Nearly 100 years after entrepreneur, lawyer and railroad executive Samuel (Sam) R. Hill hired hired architects Hornblower and Marshall of Washington, D.C. to design his Harvard-Belmont District Seattle mansion, David and Rosangela Capobianco began a five phase reconstruction of the historic home with the help of Stuart Silk Architects (SSA), interior designer Garret Cord Werner (GCW), of Garret Cord Werner Architects and Interior Designers, and Charter Construction.

Drawn first to Hill’s mansion architecture, reminiscent of Belgian châteaux he had visited during his travels in Northern Europe, Capobianco later became fascinated by its history.

In 1899, Hill, a Quaker, was considering a move from Minneapolis to Seattle with his wife Mary and daughter, both Catholics. During that same period, cast-in-place concrete became a sought after building material. Ten years later, Hill built not only his Seattle mansion in cast-in-place concrete, but also used it to build another residence overlooking the Columbia River on a parcel of land he named Maryhill after his wife and daughter. First envisioned as a Quaker Community of Farmers, it later became the Maryhill Museum, in 1940, nine years after Hill’s death. Work on a replica of Stonehenge also built with poured concrete began in 1918, but was not completed until 1930. Hill also built the Peace Arch on the border between the U.S. and Canada in honor of their lengthy peaceful relations in 1921.

The Capobiancos chose Stuart Silk to reconstruct the mansion because his vision was consistent with their desire to retain the historic elements of the home, while creating a cleaner, more open floor plan that made better use of the sweeping vistas seen from its windows and terraces.

Garret Werner of Garret Cord Werner Architects and Interior Designers was chosen to create a fresh approach to the interior design that would reflect both David’s contemporary modern style and Rosangela’s Brazilian flare for color and fun. “We knew the materials we wanted,” says Capobianco. “Italian marble, steel, wood, and natural concrete walls and floors.”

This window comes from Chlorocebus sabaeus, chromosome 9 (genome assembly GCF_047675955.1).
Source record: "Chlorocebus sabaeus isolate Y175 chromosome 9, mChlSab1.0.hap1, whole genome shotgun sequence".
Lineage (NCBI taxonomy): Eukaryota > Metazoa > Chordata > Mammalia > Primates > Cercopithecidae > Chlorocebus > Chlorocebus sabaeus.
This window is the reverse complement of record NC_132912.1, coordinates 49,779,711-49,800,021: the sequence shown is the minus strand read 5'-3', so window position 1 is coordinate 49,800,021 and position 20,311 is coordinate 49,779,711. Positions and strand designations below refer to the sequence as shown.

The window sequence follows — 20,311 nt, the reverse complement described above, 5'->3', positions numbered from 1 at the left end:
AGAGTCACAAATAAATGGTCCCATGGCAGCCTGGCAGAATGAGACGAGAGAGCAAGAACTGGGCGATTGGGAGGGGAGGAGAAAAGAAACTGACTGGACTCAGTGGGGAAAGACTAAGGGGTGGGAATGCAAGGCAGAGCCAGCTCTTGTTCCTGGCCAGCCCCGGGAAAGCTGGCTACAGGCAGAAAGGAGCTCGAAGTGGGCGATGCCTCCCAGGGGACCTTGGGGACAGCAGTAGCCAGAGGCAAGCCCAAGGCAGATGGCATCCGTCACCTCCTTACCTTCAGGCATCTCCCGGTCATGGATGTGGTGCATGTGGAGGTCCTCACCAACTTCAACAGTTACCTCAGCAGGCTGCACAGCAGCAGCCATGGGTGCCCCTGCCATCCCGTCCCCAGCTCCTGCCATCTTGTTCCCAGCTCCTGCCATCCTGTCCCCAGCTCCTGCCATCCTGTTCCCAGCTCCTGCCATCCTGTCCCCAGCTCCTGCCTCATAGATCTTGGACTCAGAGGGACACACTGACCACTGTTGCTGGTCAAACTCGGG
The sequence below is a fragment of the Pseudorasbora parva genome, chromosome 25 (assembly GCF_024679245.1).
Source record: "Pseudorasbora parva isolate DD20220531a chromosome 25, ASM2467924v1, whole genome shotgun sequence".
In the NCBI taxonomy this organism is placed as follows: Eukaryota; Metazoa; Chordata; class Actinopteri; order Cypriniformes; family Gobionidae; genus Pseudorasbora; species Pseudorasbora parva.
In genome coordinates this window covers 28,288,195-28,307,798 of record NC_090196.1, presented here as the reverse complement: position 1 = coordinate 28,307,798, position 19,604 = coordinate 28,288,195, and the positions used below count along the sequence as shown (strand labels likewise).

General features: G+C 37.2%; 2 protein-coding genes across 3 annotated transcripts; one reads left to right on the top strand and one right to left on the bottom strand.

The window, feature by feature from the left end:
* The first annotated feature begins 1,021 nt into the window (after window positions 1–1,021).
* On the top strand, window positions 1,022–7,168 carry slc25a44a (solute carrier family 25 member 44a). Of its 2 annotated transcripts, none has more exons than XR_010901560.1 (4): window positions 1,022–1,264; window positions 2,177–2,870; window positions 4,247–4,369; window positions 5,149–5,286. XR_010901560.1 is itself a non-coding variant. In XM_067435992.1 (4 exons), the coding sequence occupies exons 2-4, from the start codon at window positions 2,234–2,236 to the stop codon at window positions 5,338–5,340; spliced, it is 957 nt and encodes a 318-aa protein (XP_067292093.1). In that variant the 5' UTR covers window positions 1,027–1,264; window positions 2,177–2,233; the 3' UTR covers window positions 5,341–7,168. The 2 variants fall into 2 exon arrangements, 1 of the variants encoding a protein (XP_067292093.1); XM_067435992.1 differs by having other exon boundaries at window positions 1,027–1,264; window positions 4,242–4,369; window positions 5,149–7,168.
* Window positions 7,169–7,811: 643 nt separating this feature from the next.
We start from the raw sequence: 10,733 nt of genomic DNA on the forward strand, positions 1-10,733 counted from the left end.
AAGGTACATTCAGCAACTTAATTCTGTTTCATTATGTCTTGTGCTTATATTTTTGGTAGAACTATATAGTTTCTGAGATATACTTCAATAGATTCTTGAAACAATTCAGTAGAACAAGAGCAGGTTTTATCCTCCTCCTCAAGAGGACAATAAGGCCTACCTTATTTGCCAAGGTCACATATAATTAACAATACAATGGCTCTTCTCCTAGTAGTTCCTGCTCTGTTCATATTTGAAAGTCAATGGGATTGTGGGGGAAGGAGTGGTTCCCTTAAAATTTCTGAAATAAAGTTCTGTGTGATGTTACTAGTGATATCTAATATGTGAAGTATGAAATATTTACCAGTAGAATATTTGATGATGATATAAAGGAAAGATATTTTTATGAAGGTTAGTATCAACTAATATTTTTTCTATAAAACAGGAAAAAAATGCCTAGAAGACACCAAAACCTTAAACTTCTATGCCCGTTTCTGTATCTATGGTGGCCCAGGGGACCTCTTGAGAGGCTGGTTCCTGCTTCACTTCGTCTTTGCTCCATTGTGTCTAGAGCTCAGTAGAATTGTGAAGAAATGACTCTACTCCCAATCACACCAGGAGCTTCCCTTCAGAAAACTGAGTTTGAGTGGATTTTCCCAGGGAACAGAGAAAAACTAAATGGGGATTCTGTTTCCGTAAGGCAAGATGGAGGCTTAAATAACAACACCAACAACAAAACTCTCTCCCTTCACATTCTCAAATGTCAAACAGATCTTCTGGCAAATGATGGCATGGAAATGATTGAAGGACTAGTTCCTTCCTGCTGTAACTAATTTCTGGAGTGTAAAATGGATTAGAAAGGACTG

“This was a large undertaking that consisted of five different phases beginning in 2005, and lasting over a period of eight years,” says Silk. “We were hired because of our extensive experience and deep appreciation for historic architecture and our love for modern design. David and Rosangela wanted an architect who understood both and could reconcile them together into one seamless expression.”

“While the home’s exterior was historic,” continues Silk, “the interiors were not, because of earlier remodels. The house needed a wholly new vision, which SSA provided. In doing so, we developed plans that called for demolishing every interior wall on all five floors. Each floor was re-envisioned to meet their goals. On the main living floor, for instance, we opened up a rabbit warren of rooms to create a more open, interconnected plan that flows seamlessly. By cutting two large windows into the 12” thick concrete walls on the north side, we greatly improved the views and brought light into all corners of the floor.”

During phase two, Silk and fellow designers Andrew Patterson and Mike Troyer found remnants of the turn-of-the-century way of life as they deconstructed the five story, 11,100 sq. ft. home - once known as the Duchess Mansion after a European duchess who lived there. The carriage house was located on the basement floor. Horses were brought up a steep ramp, which they removed in order to dig out enough room for a workout room and bedroom.

“We took out 40 tons of concrete,” recalls Capobianco, “and made a phenomenal set of living areas, while keeping with critical elements of the historical architecture, which included vaulted fir ceilings. In addition, we added a new blackened steel hallway, and turned a walk-in Diebold safe belonging to Hill into a wine cellar.”

Soon after Werner met the Capobiancos through a mutual Brazilian friend, he was hired to add his talents to the elaborate transformation of the historic home that Stuart Silk Architects was so artfully undertaking.

“Garret was terrific,” says Capobianco, “a unique guy with stunning aesthetics that blew us away. We saw them in the glass lighting, blackened steel, elements of old with elements that were new - all amazingly perfectly consistent with the overall aesthetic objective.”

“We used a lot of three dimension, hi-tech design with videos, flythroughs and photo realistic images for the clients throughout the process,” says Werner, “so they would know exactly what they were getting.”

He called upon his own architectural background, having grown up in a family of architects, designers and builders, to break down each room for its custom lighting, furnishings, carpet and finishes.

“Everything is custom,” says Werner, “with the scale exactly right. I did all the cabinet and millwork design for the interiors and designed the coffee table in the family room off the kitchen, for example, as a carved solid block of basalt stone that Lambert Marble & Tile engineered and placed with a crane through the new bi-fold Nana glass doors on the new Juliet balcony. You couldn’t put that in a standard home!”